Papercut will act as an SMTP-server and will display every email sent from the website we are building. This is how the creators of Papercut explain it:
Papercut is a 2-in-1 quick email viewer AND built-in SMTP server (designed to receive messages only). Not only does it not enforce any restrictions how you prepare your email, but it allows you to view the whole email-chilada: body, html, headers, attachment down right down to the naughty raw encoded bits. Papercut can be configured to run on startup and sit quietly (minimized in the tray) only providing a notification when a new message has arrived.
Now open up web.config of your project and change this:
Next start your site (mine is accelerator.localtest.me) and log in to Litium. Once logged in go to Settings -> Websites -> Websites. Then edit your site and update the Sender email address to an address of your choice.
Litium - Sender email address
Save the settings and order something from the accelerator and you will see an order confirmation email show up in Papercut.
Litium - Sender email address
2. Using StateServer sessionstate
By default the site is setup to use InProc mode. This is fine, But every time the site gets restarted the sessiondata will be lost and we loose information about the cart for example. If we change this to StateServer we save some time every time we rebuild the project since the cart will be saved in our StateServer instead.
Open web.config and change this:
Then start the services app and start the ASP.NET State Service.
At this point I assume you’ve installed the IIS and the .NET framework, the nuget feed, and has created an account that has got download rights for the accelerator. (Linked to in the System Requirements above).
Go to Litium docs - Download and download the accelerator. If you have access to it the package will show up at the top at Latest accelerators. At the time the latest version is Litium Accelerator 7.2.3.
Extract the .zip into a folder where you want to work with the solution.
2. Install via Visual Studio
Open Accelerator.sln after extracting the package.
Go to View -> Other Windows -> Package Manager Console and run the command Update-Package -ReInstall
Wait for install to complete (This took around 3 minutes for me).
Running Update-Package -ReInstall
If you, like me, got an error saying: “Update-Package : Some NuGet packages are missing from the solution. The packages need to be restored in order to build the dependency graph. Restore the packages before performing any operations” Make sure you’ve set up the nuget feed correctly and click the restore button that has shown up at the top of the package manager console. (I had recently changed passwords to my account and needed to update it to get it to work)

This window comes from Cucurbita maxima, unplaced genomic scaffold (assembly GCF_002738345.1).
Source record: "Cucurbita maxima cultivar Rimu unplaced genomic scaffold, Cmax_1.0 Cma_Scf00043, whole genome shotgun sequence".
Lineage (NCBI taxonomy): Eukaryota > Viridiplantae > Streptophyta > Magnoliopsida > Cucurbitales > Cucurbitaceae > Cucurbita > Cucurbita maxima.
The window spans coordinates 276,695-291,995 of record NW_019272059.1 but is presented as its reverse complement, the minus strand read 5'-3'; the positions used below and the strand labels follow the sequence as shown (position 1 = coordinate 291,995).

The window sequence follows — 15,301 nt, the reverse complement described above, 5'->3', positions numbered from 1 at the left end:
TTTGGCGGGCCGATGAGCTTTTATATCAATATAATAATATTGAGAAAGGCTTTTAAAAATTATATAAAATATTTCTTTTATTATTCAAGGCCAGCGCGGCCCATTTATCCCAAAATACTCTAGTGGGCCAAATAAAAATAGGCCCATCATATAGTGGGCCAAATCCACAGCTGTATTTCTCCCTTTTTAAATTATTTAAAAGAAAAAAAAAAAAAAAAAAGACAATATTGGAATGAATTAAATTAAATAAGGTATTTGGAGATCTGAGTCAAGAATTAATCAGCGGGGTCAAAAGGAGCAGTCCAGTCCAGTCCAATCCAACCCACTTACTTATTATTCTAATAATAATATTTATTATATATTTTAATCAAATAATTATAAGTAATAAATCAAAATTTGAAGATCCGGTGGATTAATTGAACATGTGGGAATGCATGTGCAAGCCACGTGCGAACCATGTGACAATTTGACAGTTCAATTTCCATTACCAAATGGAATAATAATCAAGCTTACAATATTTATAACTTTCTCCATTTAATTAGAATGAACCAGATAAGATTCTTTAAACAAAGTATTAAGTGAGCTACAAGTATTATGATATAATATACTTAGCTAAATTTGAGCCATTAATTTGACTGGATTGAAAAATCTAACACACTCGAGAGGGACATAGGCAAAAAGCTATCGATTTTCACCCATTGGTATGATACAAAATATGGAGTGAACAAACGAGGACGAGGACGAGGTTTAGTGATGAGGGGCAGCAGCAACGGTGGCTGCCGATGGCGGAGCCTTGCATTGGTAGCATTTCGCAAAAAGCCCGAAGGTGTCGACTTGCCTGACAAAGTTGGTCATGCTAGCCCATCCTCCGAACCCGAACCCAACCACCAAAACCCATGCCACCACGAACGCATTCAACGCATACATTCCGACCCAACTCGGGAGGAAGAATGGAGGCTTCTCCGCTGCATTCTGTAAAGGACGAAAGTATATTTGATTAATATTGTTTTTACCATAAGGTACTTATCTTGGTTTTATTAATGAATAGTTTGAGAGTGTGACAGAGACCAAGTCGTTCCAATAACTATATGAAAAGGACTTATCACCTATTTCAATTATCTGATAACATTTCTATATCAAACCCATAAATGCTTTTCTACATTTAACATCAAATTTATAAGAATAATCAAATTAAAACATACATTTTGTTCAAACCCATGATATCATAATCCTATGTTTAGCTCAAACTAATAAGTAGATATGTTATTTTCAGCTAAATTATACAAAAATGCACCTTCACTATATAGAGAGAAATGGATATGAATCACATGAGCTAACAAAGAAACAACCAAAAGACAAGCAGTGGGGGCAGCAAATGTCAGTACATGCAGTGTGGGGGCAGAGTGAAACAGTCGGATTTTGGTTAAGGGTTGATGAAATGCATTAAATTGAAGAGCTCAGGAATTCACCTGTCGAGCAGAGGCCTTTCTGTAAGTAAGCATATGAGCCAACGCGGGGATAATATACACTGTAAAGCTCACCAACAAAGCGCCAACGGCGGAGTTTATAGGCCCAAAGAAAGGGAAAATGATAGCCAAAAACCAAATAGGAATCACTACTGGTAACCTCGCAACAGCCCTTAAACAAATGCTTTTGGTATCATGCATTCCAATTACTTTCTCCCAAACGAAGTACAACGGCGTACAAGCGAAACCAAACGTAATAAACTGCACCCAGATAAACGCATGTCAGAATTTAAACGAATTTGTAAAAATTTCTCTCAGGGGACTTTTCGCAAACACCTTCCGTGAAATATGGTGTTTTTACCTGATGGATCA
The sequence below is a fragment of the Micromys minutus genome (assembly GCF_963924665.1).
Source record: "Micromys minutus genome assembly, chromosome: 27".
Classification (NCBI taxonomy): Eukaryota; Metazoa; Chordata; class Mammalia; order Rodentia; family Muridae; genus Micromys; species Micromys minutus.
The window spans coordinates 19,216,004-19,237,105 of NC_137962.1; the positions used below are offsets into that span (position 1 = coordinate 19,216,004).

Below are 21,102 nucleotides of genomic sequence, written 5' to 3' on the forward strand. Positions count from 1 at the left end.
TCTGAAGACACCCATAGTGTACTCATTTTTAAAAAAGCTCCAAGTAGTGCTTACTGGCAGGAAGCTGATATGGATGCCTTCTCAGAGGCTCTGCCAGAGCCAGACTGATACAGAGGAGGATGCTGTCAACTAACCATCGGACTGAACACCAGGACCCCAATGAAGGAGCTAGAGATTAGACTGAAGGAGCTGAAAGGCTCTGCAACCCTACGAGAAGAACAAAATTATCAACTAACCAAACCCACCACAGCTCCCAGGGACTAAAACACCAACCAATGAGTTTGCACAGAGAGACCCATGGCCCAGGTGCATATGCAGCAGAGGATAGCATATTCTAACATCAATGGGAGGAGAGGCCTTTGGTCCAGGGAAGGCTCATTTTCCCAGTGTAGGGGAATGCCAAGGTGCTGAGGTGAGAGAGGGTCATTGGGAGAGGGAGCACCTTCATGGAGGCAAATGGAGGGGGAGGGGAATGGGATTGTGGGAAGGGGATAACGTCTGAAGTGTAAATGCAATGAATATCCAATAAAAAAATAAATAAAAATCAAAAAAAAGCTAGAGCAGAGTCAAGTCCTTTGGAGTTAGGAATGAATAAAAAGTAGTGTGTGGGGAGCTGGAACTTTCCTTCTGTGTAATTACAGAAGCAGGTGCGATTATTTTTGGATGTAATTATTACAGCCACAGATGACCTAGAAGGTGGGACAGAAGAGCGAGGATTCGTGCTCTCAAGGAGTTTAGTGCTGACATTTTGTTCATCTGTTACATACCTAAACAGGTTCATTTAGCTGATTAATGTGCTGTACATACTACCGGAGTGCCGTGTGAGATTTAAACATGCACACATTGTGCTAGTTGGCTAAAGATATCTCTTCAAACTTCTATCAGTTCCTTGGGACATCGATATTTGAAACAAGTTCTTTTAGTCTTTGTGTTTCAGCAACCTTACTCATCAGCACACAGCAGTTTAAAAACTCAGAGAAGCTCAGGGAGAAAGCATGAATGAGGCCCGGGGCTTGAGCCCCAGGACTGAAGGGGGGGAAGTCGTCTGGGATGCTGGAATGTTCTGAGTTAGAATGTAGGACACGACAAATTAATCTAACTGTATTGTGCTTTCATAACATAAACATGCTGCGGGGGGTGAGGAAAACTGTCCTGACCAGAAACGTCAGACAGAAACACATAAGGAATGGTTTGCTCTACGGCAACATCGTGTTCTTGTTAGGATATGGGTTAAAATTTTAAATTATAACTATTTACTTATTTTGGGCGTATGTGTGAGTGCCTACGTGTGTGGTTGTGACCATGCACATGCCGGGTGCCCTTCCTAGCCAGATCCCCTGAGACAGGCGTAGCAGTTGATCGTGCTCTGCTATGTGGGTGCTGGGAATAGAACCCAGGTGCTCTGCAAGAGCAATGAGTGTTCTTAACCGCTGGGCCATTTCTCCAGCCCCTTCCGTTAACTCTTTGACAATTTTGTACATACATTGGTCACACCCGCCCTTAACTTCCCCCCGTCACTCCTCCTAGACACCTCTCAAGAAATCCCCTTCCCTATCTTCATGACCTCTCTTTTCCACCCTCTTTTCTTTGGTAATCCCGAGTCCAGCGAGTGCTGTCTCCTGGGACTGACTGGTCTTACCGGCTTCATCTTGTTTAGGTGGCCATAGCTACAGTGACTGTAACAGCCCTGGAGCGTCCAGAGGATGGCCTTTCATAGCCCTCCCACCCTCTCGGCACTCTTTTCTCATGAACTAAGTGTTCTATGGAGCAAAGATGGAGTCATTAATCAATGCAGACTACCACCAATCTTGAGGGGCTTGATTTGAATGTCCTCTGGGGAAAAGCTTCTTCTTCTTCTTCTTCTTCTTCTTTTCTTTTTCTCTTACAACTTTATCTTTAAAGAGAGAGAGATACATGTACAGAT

3. Configuring the Accelerator
Now right click on the Litium.Accelerator.Mvc-project in the Solution Explorer and click on Set as startup project and run the project.
First run of Litium Accelerator
When the site has started we are redirected to the login page. Login with your windows account (ex: DOMAIN\[email protected] or .\Crille)
Then click on the Cogwheel (top right) -> Deployment -> Accelerator
Select a name and a domain name for the site. I’m using accelerator.localtest.me in this case. By choosing a localtest.me-domain I do not need to add anything to the hosts-file.
Check the Create a set of example products and categories checkbox and the click Import. This will give us some example data.
4. Moving database to Sql Server
By default the accelerator uses a LocalDb instance. Lets move that db to a MSSQLServer instance.
Open Microsoft SQL Server Management Studio as an administrator then right click on Databases and select Attach…
Then click on Add… and select the .mdf -file that is located in the Litium.Accelerator.Mvc/App_Data folder.
Then click ok and attach the database.
When this is done you need to update the FoundationConnectionString in web.config to point to your MSSQL-Instance instead (Not covered here).
5. Adding an IIS site
Next fire up the IIS and right click on Sites and then on Add Website… and select a name.
Point the Physical path to \Src\Litium.Accelerator.Mvc and add the hostname you selected. (in my case http://accelerator.localtest.me/)
You might need to run the Application pool as your local user to get access to the database. But I’ll leave the iis-configuration up to you.
Now browse to the site and you should end up with something like this: